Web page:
More broadly, beyond the tetrad system, Philostratus “described training activities that included endurance running, lifting weights, and exercise that included wrestling with beasts, especially lions.”
This latter part may have been a fabrication, although former UFC lightweight champion and mixed martial artist Khabib Nurmagomedov is known to have trained in his childhood by wrestling with bear cubs in the mountains of Dagestan, so there may be some truth to the claim.
Either way, even the more fantastical stories about ancient Greek training practices reveal certain insights. For example, Milo of Croton, widely considered to be the most successful wrestler and strongman in ancient Greece, was said to have built his strength by carrying a calf on his back until it was a fully-grown bull.
A fully grown adult bull can weigh five hundred to a thousand kilograms (1,100 to 2,200 pounds), so unless Milo of Croton literally was a Greek god, this feat would have been impossible. However, it does reveal something important: the Greeks had an understanding of the concept of progressive overload.
Progressive overload is when an athlete gradually increases the weight, repetitions, or frequency of exercises in a weight training routine. This is done to improve performance and build more muscle.
An ancient Greek athlete who was in search of athletic glory and aesthetic perfection would have been aware of this concept even if they did not understand the science behind it.
For many exercises, ancient Greek athletes did not require any equipment. In fact, the word for calisthenics, a category of strength exercises that relies on using body weight, may have come from the Greek phrase, kilos sthenos, meaning “beautiful strength.”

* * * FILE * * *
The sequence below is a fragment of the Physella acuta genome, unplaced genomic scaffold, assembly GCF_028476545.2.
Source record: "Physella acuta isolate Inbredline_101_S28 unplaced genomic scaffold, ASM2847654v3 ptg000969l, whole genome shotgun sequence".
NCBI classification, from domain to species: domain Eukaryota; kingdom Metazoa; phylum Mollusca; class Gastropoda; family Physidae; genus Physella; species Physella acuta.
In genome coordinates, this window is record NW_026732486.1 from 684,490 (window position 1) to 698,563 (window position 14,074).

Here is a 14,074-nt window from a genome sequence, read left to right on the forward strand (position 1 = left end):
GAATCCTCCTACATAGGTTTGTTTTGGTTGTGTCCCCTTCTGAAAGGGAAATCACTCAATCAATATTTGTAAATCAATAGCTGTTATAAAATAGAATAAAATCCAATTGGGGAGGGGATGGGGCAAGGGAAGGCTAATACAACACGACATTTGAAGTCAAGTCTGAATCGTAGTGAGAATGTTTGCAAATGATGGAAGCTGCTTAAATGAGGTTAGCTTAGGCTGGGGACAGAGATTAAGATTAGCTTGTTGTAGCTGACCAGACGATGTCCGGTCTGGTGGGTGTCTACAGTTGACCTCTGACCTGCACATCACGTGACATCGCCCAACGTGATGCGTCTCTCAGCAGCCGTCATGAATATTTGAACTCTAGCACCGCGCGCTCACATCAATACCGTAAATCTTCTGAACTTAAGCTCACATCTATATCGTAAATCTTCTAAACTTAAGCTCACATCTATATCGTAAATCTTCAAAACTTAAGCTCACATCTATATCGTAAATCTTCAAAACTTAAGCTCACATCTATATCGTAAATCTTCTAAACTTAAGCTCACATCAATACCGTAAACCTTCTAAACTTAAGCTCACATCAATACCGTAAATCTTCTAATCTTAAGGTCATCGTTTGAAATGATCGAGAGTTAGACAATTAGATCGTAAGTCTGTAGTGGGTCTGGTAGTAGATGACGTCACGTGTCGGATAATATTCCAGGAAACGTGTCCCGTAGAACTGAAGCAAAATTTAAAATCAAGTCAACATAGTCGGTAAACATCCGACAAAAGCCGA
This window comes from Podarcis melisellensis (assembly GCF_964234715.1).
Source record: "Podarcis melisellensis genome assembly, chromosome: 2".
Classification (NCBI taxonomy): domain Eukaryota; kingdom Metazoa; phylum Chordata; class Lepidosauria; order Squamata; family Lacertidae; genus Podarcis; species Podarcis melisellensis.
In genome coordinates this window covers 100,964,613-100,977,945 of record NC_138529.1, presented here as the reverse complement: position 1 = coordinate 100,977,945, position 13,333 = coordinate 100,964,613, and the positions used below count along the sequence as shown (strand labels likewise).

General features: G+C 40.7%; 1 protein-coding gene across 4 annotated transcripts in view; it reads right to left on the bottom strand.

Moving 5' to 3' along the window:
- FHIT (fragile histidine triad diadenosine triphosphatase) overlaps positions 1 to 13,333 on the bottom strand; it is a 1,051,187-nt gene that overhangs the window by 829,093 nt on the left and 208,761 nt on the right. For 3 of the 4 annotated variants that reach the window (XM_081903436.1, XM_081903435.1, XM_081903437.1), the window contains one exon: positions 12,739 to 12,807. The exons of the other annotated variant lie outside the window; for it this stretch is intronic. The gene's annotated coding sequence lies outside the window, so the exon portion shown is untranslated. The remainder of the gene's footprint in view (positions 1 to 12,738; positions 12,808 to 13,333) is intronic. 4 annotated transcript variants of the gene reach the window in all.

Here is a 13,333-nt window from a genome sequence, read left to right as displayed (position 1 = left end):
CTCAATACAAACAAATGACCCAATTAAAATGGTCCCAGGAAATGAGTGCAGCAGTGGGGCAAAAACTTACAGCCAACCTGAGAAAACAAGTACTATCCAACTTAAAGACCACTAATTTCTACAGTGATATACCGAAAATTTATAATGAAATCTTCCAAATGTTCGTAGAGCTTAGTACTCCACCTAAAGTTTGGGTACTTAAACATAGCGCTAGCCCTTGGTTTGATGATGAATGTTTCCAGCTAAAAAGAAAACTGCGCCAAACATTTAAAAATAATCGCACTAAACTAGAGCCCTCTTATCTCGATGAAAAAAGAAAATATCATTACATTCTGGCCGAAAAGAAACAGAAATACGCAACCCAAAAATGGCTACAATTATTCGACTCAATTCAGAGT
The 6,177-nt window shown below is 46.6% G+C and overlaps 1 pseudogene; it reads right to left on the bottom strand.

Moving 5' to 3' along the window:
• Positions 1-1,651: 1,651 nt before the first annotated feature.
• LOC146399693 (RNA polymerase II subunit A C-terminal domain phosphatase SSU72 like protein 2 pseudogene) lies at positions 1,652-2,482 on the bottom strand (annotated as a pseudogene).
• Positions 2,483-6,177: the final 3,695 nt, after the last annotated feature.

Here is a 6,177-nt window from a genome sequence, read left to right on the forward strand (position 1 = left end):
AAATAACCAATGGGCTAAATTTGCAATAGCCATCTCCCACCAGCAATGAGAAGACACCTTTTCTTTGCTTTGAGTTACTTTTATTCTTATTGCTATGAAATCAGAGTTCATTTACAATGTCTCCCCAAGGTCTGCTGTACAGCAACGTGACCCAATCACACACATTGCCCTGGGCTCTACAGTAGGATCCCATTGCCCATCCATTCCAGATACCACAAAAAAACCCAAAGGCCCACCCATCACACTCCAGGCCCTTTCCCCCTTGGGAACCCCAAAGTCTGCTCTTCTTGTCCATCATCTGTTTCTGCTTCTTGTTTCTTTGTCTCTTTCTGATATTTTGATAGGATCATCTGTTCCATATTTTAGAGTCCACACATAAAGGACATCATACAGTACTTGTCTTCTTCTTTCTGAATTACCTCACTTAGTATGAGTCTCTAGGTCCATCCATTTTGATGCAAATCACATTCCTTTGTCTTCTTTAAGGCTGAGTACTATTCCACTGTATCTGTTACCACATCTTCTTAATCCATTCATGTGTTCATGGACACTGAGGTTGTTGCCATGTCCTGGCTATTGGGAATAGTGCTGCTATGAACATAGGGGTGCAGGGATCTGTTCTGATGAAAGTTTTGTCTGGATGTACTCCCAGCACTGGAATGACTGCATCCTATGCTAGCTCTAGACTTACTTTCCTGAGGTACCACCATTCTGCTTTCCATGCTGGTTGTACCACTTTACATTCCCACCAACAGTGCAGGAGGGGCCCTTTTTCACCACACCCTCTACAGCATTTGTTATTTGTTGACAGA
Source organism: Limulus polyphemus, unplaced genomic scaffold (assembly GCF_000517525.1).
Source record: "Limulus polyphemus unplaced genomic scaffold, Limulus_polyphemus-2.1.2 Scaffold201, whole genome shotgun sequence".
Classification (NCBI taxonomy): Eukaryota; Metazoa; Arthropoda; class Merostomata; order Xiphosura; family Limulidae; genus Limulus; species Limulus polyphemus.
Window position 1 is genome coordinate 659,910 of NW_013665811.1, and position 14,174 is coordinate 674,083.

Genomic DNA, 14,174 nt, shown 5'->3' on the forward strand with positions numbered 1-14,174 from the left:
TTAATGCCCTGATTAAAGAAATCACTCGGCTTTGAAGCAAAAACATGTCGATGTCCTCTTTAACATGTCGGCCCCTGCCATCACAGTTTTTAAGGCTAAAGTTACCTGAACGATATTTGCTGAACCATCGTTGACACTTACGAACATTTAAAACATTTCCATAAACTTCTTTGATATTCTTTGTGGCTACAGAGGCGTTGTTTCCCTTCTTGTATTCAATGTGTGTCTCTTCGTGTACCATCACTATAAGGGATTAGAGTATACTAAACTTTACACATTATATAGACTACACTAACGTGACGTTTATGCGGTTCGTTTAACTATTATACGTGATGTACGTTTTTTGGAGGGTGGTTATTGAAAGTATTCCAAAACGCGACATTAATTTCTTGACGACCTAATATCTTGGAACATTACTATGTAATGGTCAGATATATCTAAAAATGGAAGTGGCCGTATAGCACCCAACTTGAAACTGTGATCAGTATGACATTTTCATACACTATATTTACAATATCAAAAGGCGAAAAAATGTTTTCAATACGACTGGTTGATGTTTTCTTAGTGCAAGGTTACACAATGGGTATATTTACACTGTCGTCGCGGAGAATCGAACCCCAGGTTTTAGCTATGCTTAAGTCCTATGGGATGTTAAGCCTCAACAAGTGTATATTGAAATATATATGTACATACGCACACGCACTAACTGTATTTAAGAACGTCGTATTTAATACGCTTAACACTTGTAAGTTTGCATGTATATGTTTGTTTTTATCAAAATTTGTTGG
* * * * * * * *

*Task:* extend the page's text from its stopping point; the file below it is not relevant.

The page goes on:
However, the ancient Greeks were also fond of using equipment to train. At the palaestra where boxing and wrestling were taught, athletes would usually have access to punching bags filled with flour and either fig seeds or sand.
The ancient Greeks even had their own form of dumbbells called halteres. These were used at least as far back as 700 BC and were a staple in Greek gymnasiums by the fifth century BC. They were used for weightlifting but also as a tool for the long jump.
More crude instruments could also serve as equipment. Amphorae, heavy pottery, or large stones could be lifted by athletes to increase their strength. One such stone was found with an inscription that read “Bybon son of Phola, has lifted me over head with one hand.”
Bybon must have been very strong indeed because the stone was found to weigh 143 kilograms (316 pounds). For comparison, the current world record for the heaviest dumbbell press is 153 kilograms (338 pounds).